Editorial: Drug, alcohol abuse fight gets boost
Helping our youth survive adolescence got a million-dollar shot in the arm earlier this week.
The Center for the Study of Adolescent Risk and Resilience will soon open at Duke University. The school’s Center for Child and Family Policy received a five-year, $6.7 million grant from the National Institute on Drug Abuse.
Leaders of the project are seeking to enhance efforts already in place, build on smart people coming together creating bigger and better research ideas, and they’ll focus on biology and behavior with teens’ drinking and drug use.
There’s no shortage of test material, and that’s an unfortunate fact.
According to the National Institutes of Health, nearly half of all U.S. students have used an illicit drug by their senior year of high school. That’s every other kid.
Alcohol-related deaths among young people number about 5,000 annually, with another 200,000 visiting emergency rooms.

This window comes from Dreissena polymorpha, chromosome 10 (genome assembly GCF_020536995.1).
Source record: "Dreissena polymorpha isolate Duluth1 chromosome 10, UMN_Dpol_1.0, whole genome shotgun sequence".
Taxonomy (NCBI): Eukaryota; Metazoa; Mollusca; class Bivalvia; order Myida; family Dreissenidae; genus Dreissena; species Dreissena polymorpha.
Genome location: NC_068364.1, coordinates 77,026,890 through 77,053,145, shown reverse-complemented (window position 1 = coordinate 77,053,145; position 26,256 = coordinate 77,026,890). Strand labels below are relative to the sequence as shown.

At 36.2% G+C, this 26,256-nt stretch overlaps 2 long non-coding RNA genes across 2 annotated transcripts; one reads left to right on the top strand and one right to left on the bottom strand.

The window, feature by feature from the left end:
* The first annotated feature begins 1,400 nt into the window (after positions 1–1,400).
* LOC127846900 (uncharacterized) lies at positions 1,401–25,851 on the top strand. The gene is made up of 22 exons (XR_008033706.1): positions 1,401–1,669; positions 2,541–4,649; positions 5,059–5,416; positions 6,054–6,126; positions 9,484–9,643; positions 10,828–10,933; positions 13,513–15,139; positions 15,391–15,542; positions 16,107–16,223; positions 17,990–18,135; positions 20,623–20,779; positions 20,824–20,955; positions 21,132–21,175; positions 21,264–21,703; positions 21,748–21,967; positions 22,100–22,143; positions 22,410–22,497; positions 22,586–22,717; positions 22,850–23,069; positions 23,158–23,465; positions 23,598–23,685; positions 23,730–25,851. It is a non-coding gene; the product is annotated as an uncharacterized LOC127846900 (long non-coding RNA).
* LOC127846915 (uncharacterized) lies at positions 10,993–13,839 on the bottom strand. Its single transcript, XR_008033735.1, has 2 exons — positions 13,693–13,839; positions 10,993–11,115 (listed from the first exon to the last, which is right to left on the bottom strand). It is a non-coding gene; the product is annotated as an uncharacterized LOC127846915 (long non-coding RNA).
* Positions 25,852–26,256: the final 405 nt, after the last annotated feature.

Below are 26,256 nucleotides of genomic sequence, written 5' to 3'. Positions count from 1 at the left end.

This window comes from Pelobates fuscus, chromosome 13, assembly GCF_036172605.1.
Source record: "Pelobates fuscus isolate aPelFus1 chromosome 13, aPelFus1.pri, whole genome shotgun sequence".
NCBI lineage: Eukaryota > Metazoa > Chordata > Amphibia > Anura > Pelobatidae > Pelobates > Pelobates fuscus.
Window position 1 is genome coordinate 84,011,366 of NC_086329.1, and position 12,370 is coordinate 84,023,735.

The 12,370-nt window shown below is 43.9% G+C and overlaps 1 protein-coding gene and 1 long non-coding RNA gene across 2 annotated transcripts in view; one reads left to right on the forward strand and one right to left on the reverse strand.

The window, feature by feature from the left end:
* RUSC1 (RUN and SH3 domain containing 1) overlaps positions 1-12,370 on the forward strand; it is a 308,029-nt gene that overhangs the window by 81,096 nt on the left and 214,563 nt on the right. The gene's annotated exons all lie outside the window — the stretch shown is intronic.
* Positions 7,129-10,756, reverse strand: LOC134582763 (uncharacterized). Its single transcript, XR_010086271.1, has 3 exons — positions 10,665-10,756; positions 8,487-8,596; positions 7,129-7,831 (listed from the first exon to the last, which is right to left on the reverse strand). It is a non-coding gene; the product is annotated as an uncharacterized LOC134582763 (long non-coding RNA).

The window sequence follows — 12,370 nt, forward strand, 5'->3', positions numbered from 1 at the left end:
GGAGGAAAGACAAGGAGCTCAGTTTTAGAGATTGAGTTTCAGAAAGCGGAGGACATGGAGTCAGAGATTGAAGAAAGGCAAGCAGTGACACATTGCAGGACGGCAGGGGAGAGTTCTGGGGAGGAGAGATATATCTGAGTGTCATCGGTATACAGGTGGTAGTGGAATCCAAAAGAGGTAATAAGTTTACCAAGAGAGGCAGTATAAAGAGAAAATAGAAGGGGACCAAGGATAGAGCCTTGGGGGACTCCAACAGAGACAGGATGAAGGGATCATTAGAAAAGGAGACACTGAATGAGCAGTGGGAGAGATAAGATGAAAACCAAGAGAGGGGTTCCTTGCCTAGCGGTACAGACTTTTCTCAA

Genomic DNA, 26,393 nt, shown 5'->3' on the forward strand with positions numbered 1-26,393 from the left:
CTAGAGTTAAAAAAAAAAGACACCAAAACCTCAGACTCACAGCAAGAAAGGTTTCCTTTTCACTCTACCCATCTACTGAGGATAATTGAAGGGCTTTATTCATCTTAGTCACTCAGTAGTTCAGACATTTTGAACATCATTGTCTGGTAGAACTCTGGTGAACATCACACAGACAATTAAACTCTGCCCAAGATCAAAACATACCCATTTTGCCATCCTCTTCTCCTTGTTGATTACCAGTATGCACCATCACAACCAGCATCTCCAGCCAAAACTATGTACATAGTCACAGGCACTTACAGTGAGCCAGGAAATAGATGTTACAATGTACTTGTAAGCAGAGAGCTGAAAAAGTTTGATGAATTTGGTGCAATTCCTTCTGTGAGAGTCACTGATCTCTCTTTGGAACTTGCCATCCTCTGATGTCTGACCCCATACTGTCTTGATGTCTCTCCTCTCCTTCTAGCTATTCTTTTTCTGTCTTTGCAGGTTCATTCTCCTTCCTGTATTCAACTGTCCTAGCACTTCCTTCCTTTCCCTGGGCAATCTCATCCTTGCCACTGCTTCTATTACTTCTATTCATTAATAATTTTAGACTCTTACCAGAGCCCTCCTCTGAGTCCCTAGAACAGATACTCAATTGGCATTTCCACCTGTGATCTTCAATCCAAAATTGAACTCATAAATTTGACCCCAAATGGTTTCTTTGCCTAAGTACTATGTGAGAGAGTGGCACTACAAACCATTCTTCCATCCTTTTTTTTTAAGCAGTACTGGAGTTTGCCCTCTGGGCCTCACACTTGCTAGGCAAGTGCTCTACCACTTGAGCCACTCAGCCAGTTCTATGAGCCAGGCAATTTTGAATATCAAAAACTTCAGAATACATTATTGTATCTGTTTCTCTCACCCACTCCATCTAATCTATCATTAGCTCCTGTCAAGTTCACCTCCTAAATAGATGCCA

Campaigns with catchy slogans, grassroots local efforts and well-funded national awareness has helped in the fight to keep our youngsters healthy. And those efforts should not stop.
But awareness alone never figured to be enough. At some point, the proverbial “next level” has to be sought, followed by another “next level.”
This is one of the “nexts.”
Some of the toughest follow-up questions educators have posed to students for generations is “Why?” An answer isn’t good enough without explaining it, and researchers in this new endeavor hope to have more of the “why” answers that can help save lives.
Rick Hoyle, a professor with the center at Duke, believes knowing what brain activity causes people to use will help bring to light how to intervene. Policy may be a by-product. The in-depth study will generate data from the brain’s areas involved in self-control.
With any research project, there is no guarantee of what can be found. Similarly and with great hope, there is also no limit for the gains.
This is an area of society that begs for gains. Alcohol and drug use not only have fatal consequences, they also have long-lasting impairments for the living.
We won’t see quick-fix answers, but we do believe progress in the fight against drug and alcohol abuse will be made. And that’s something we can use.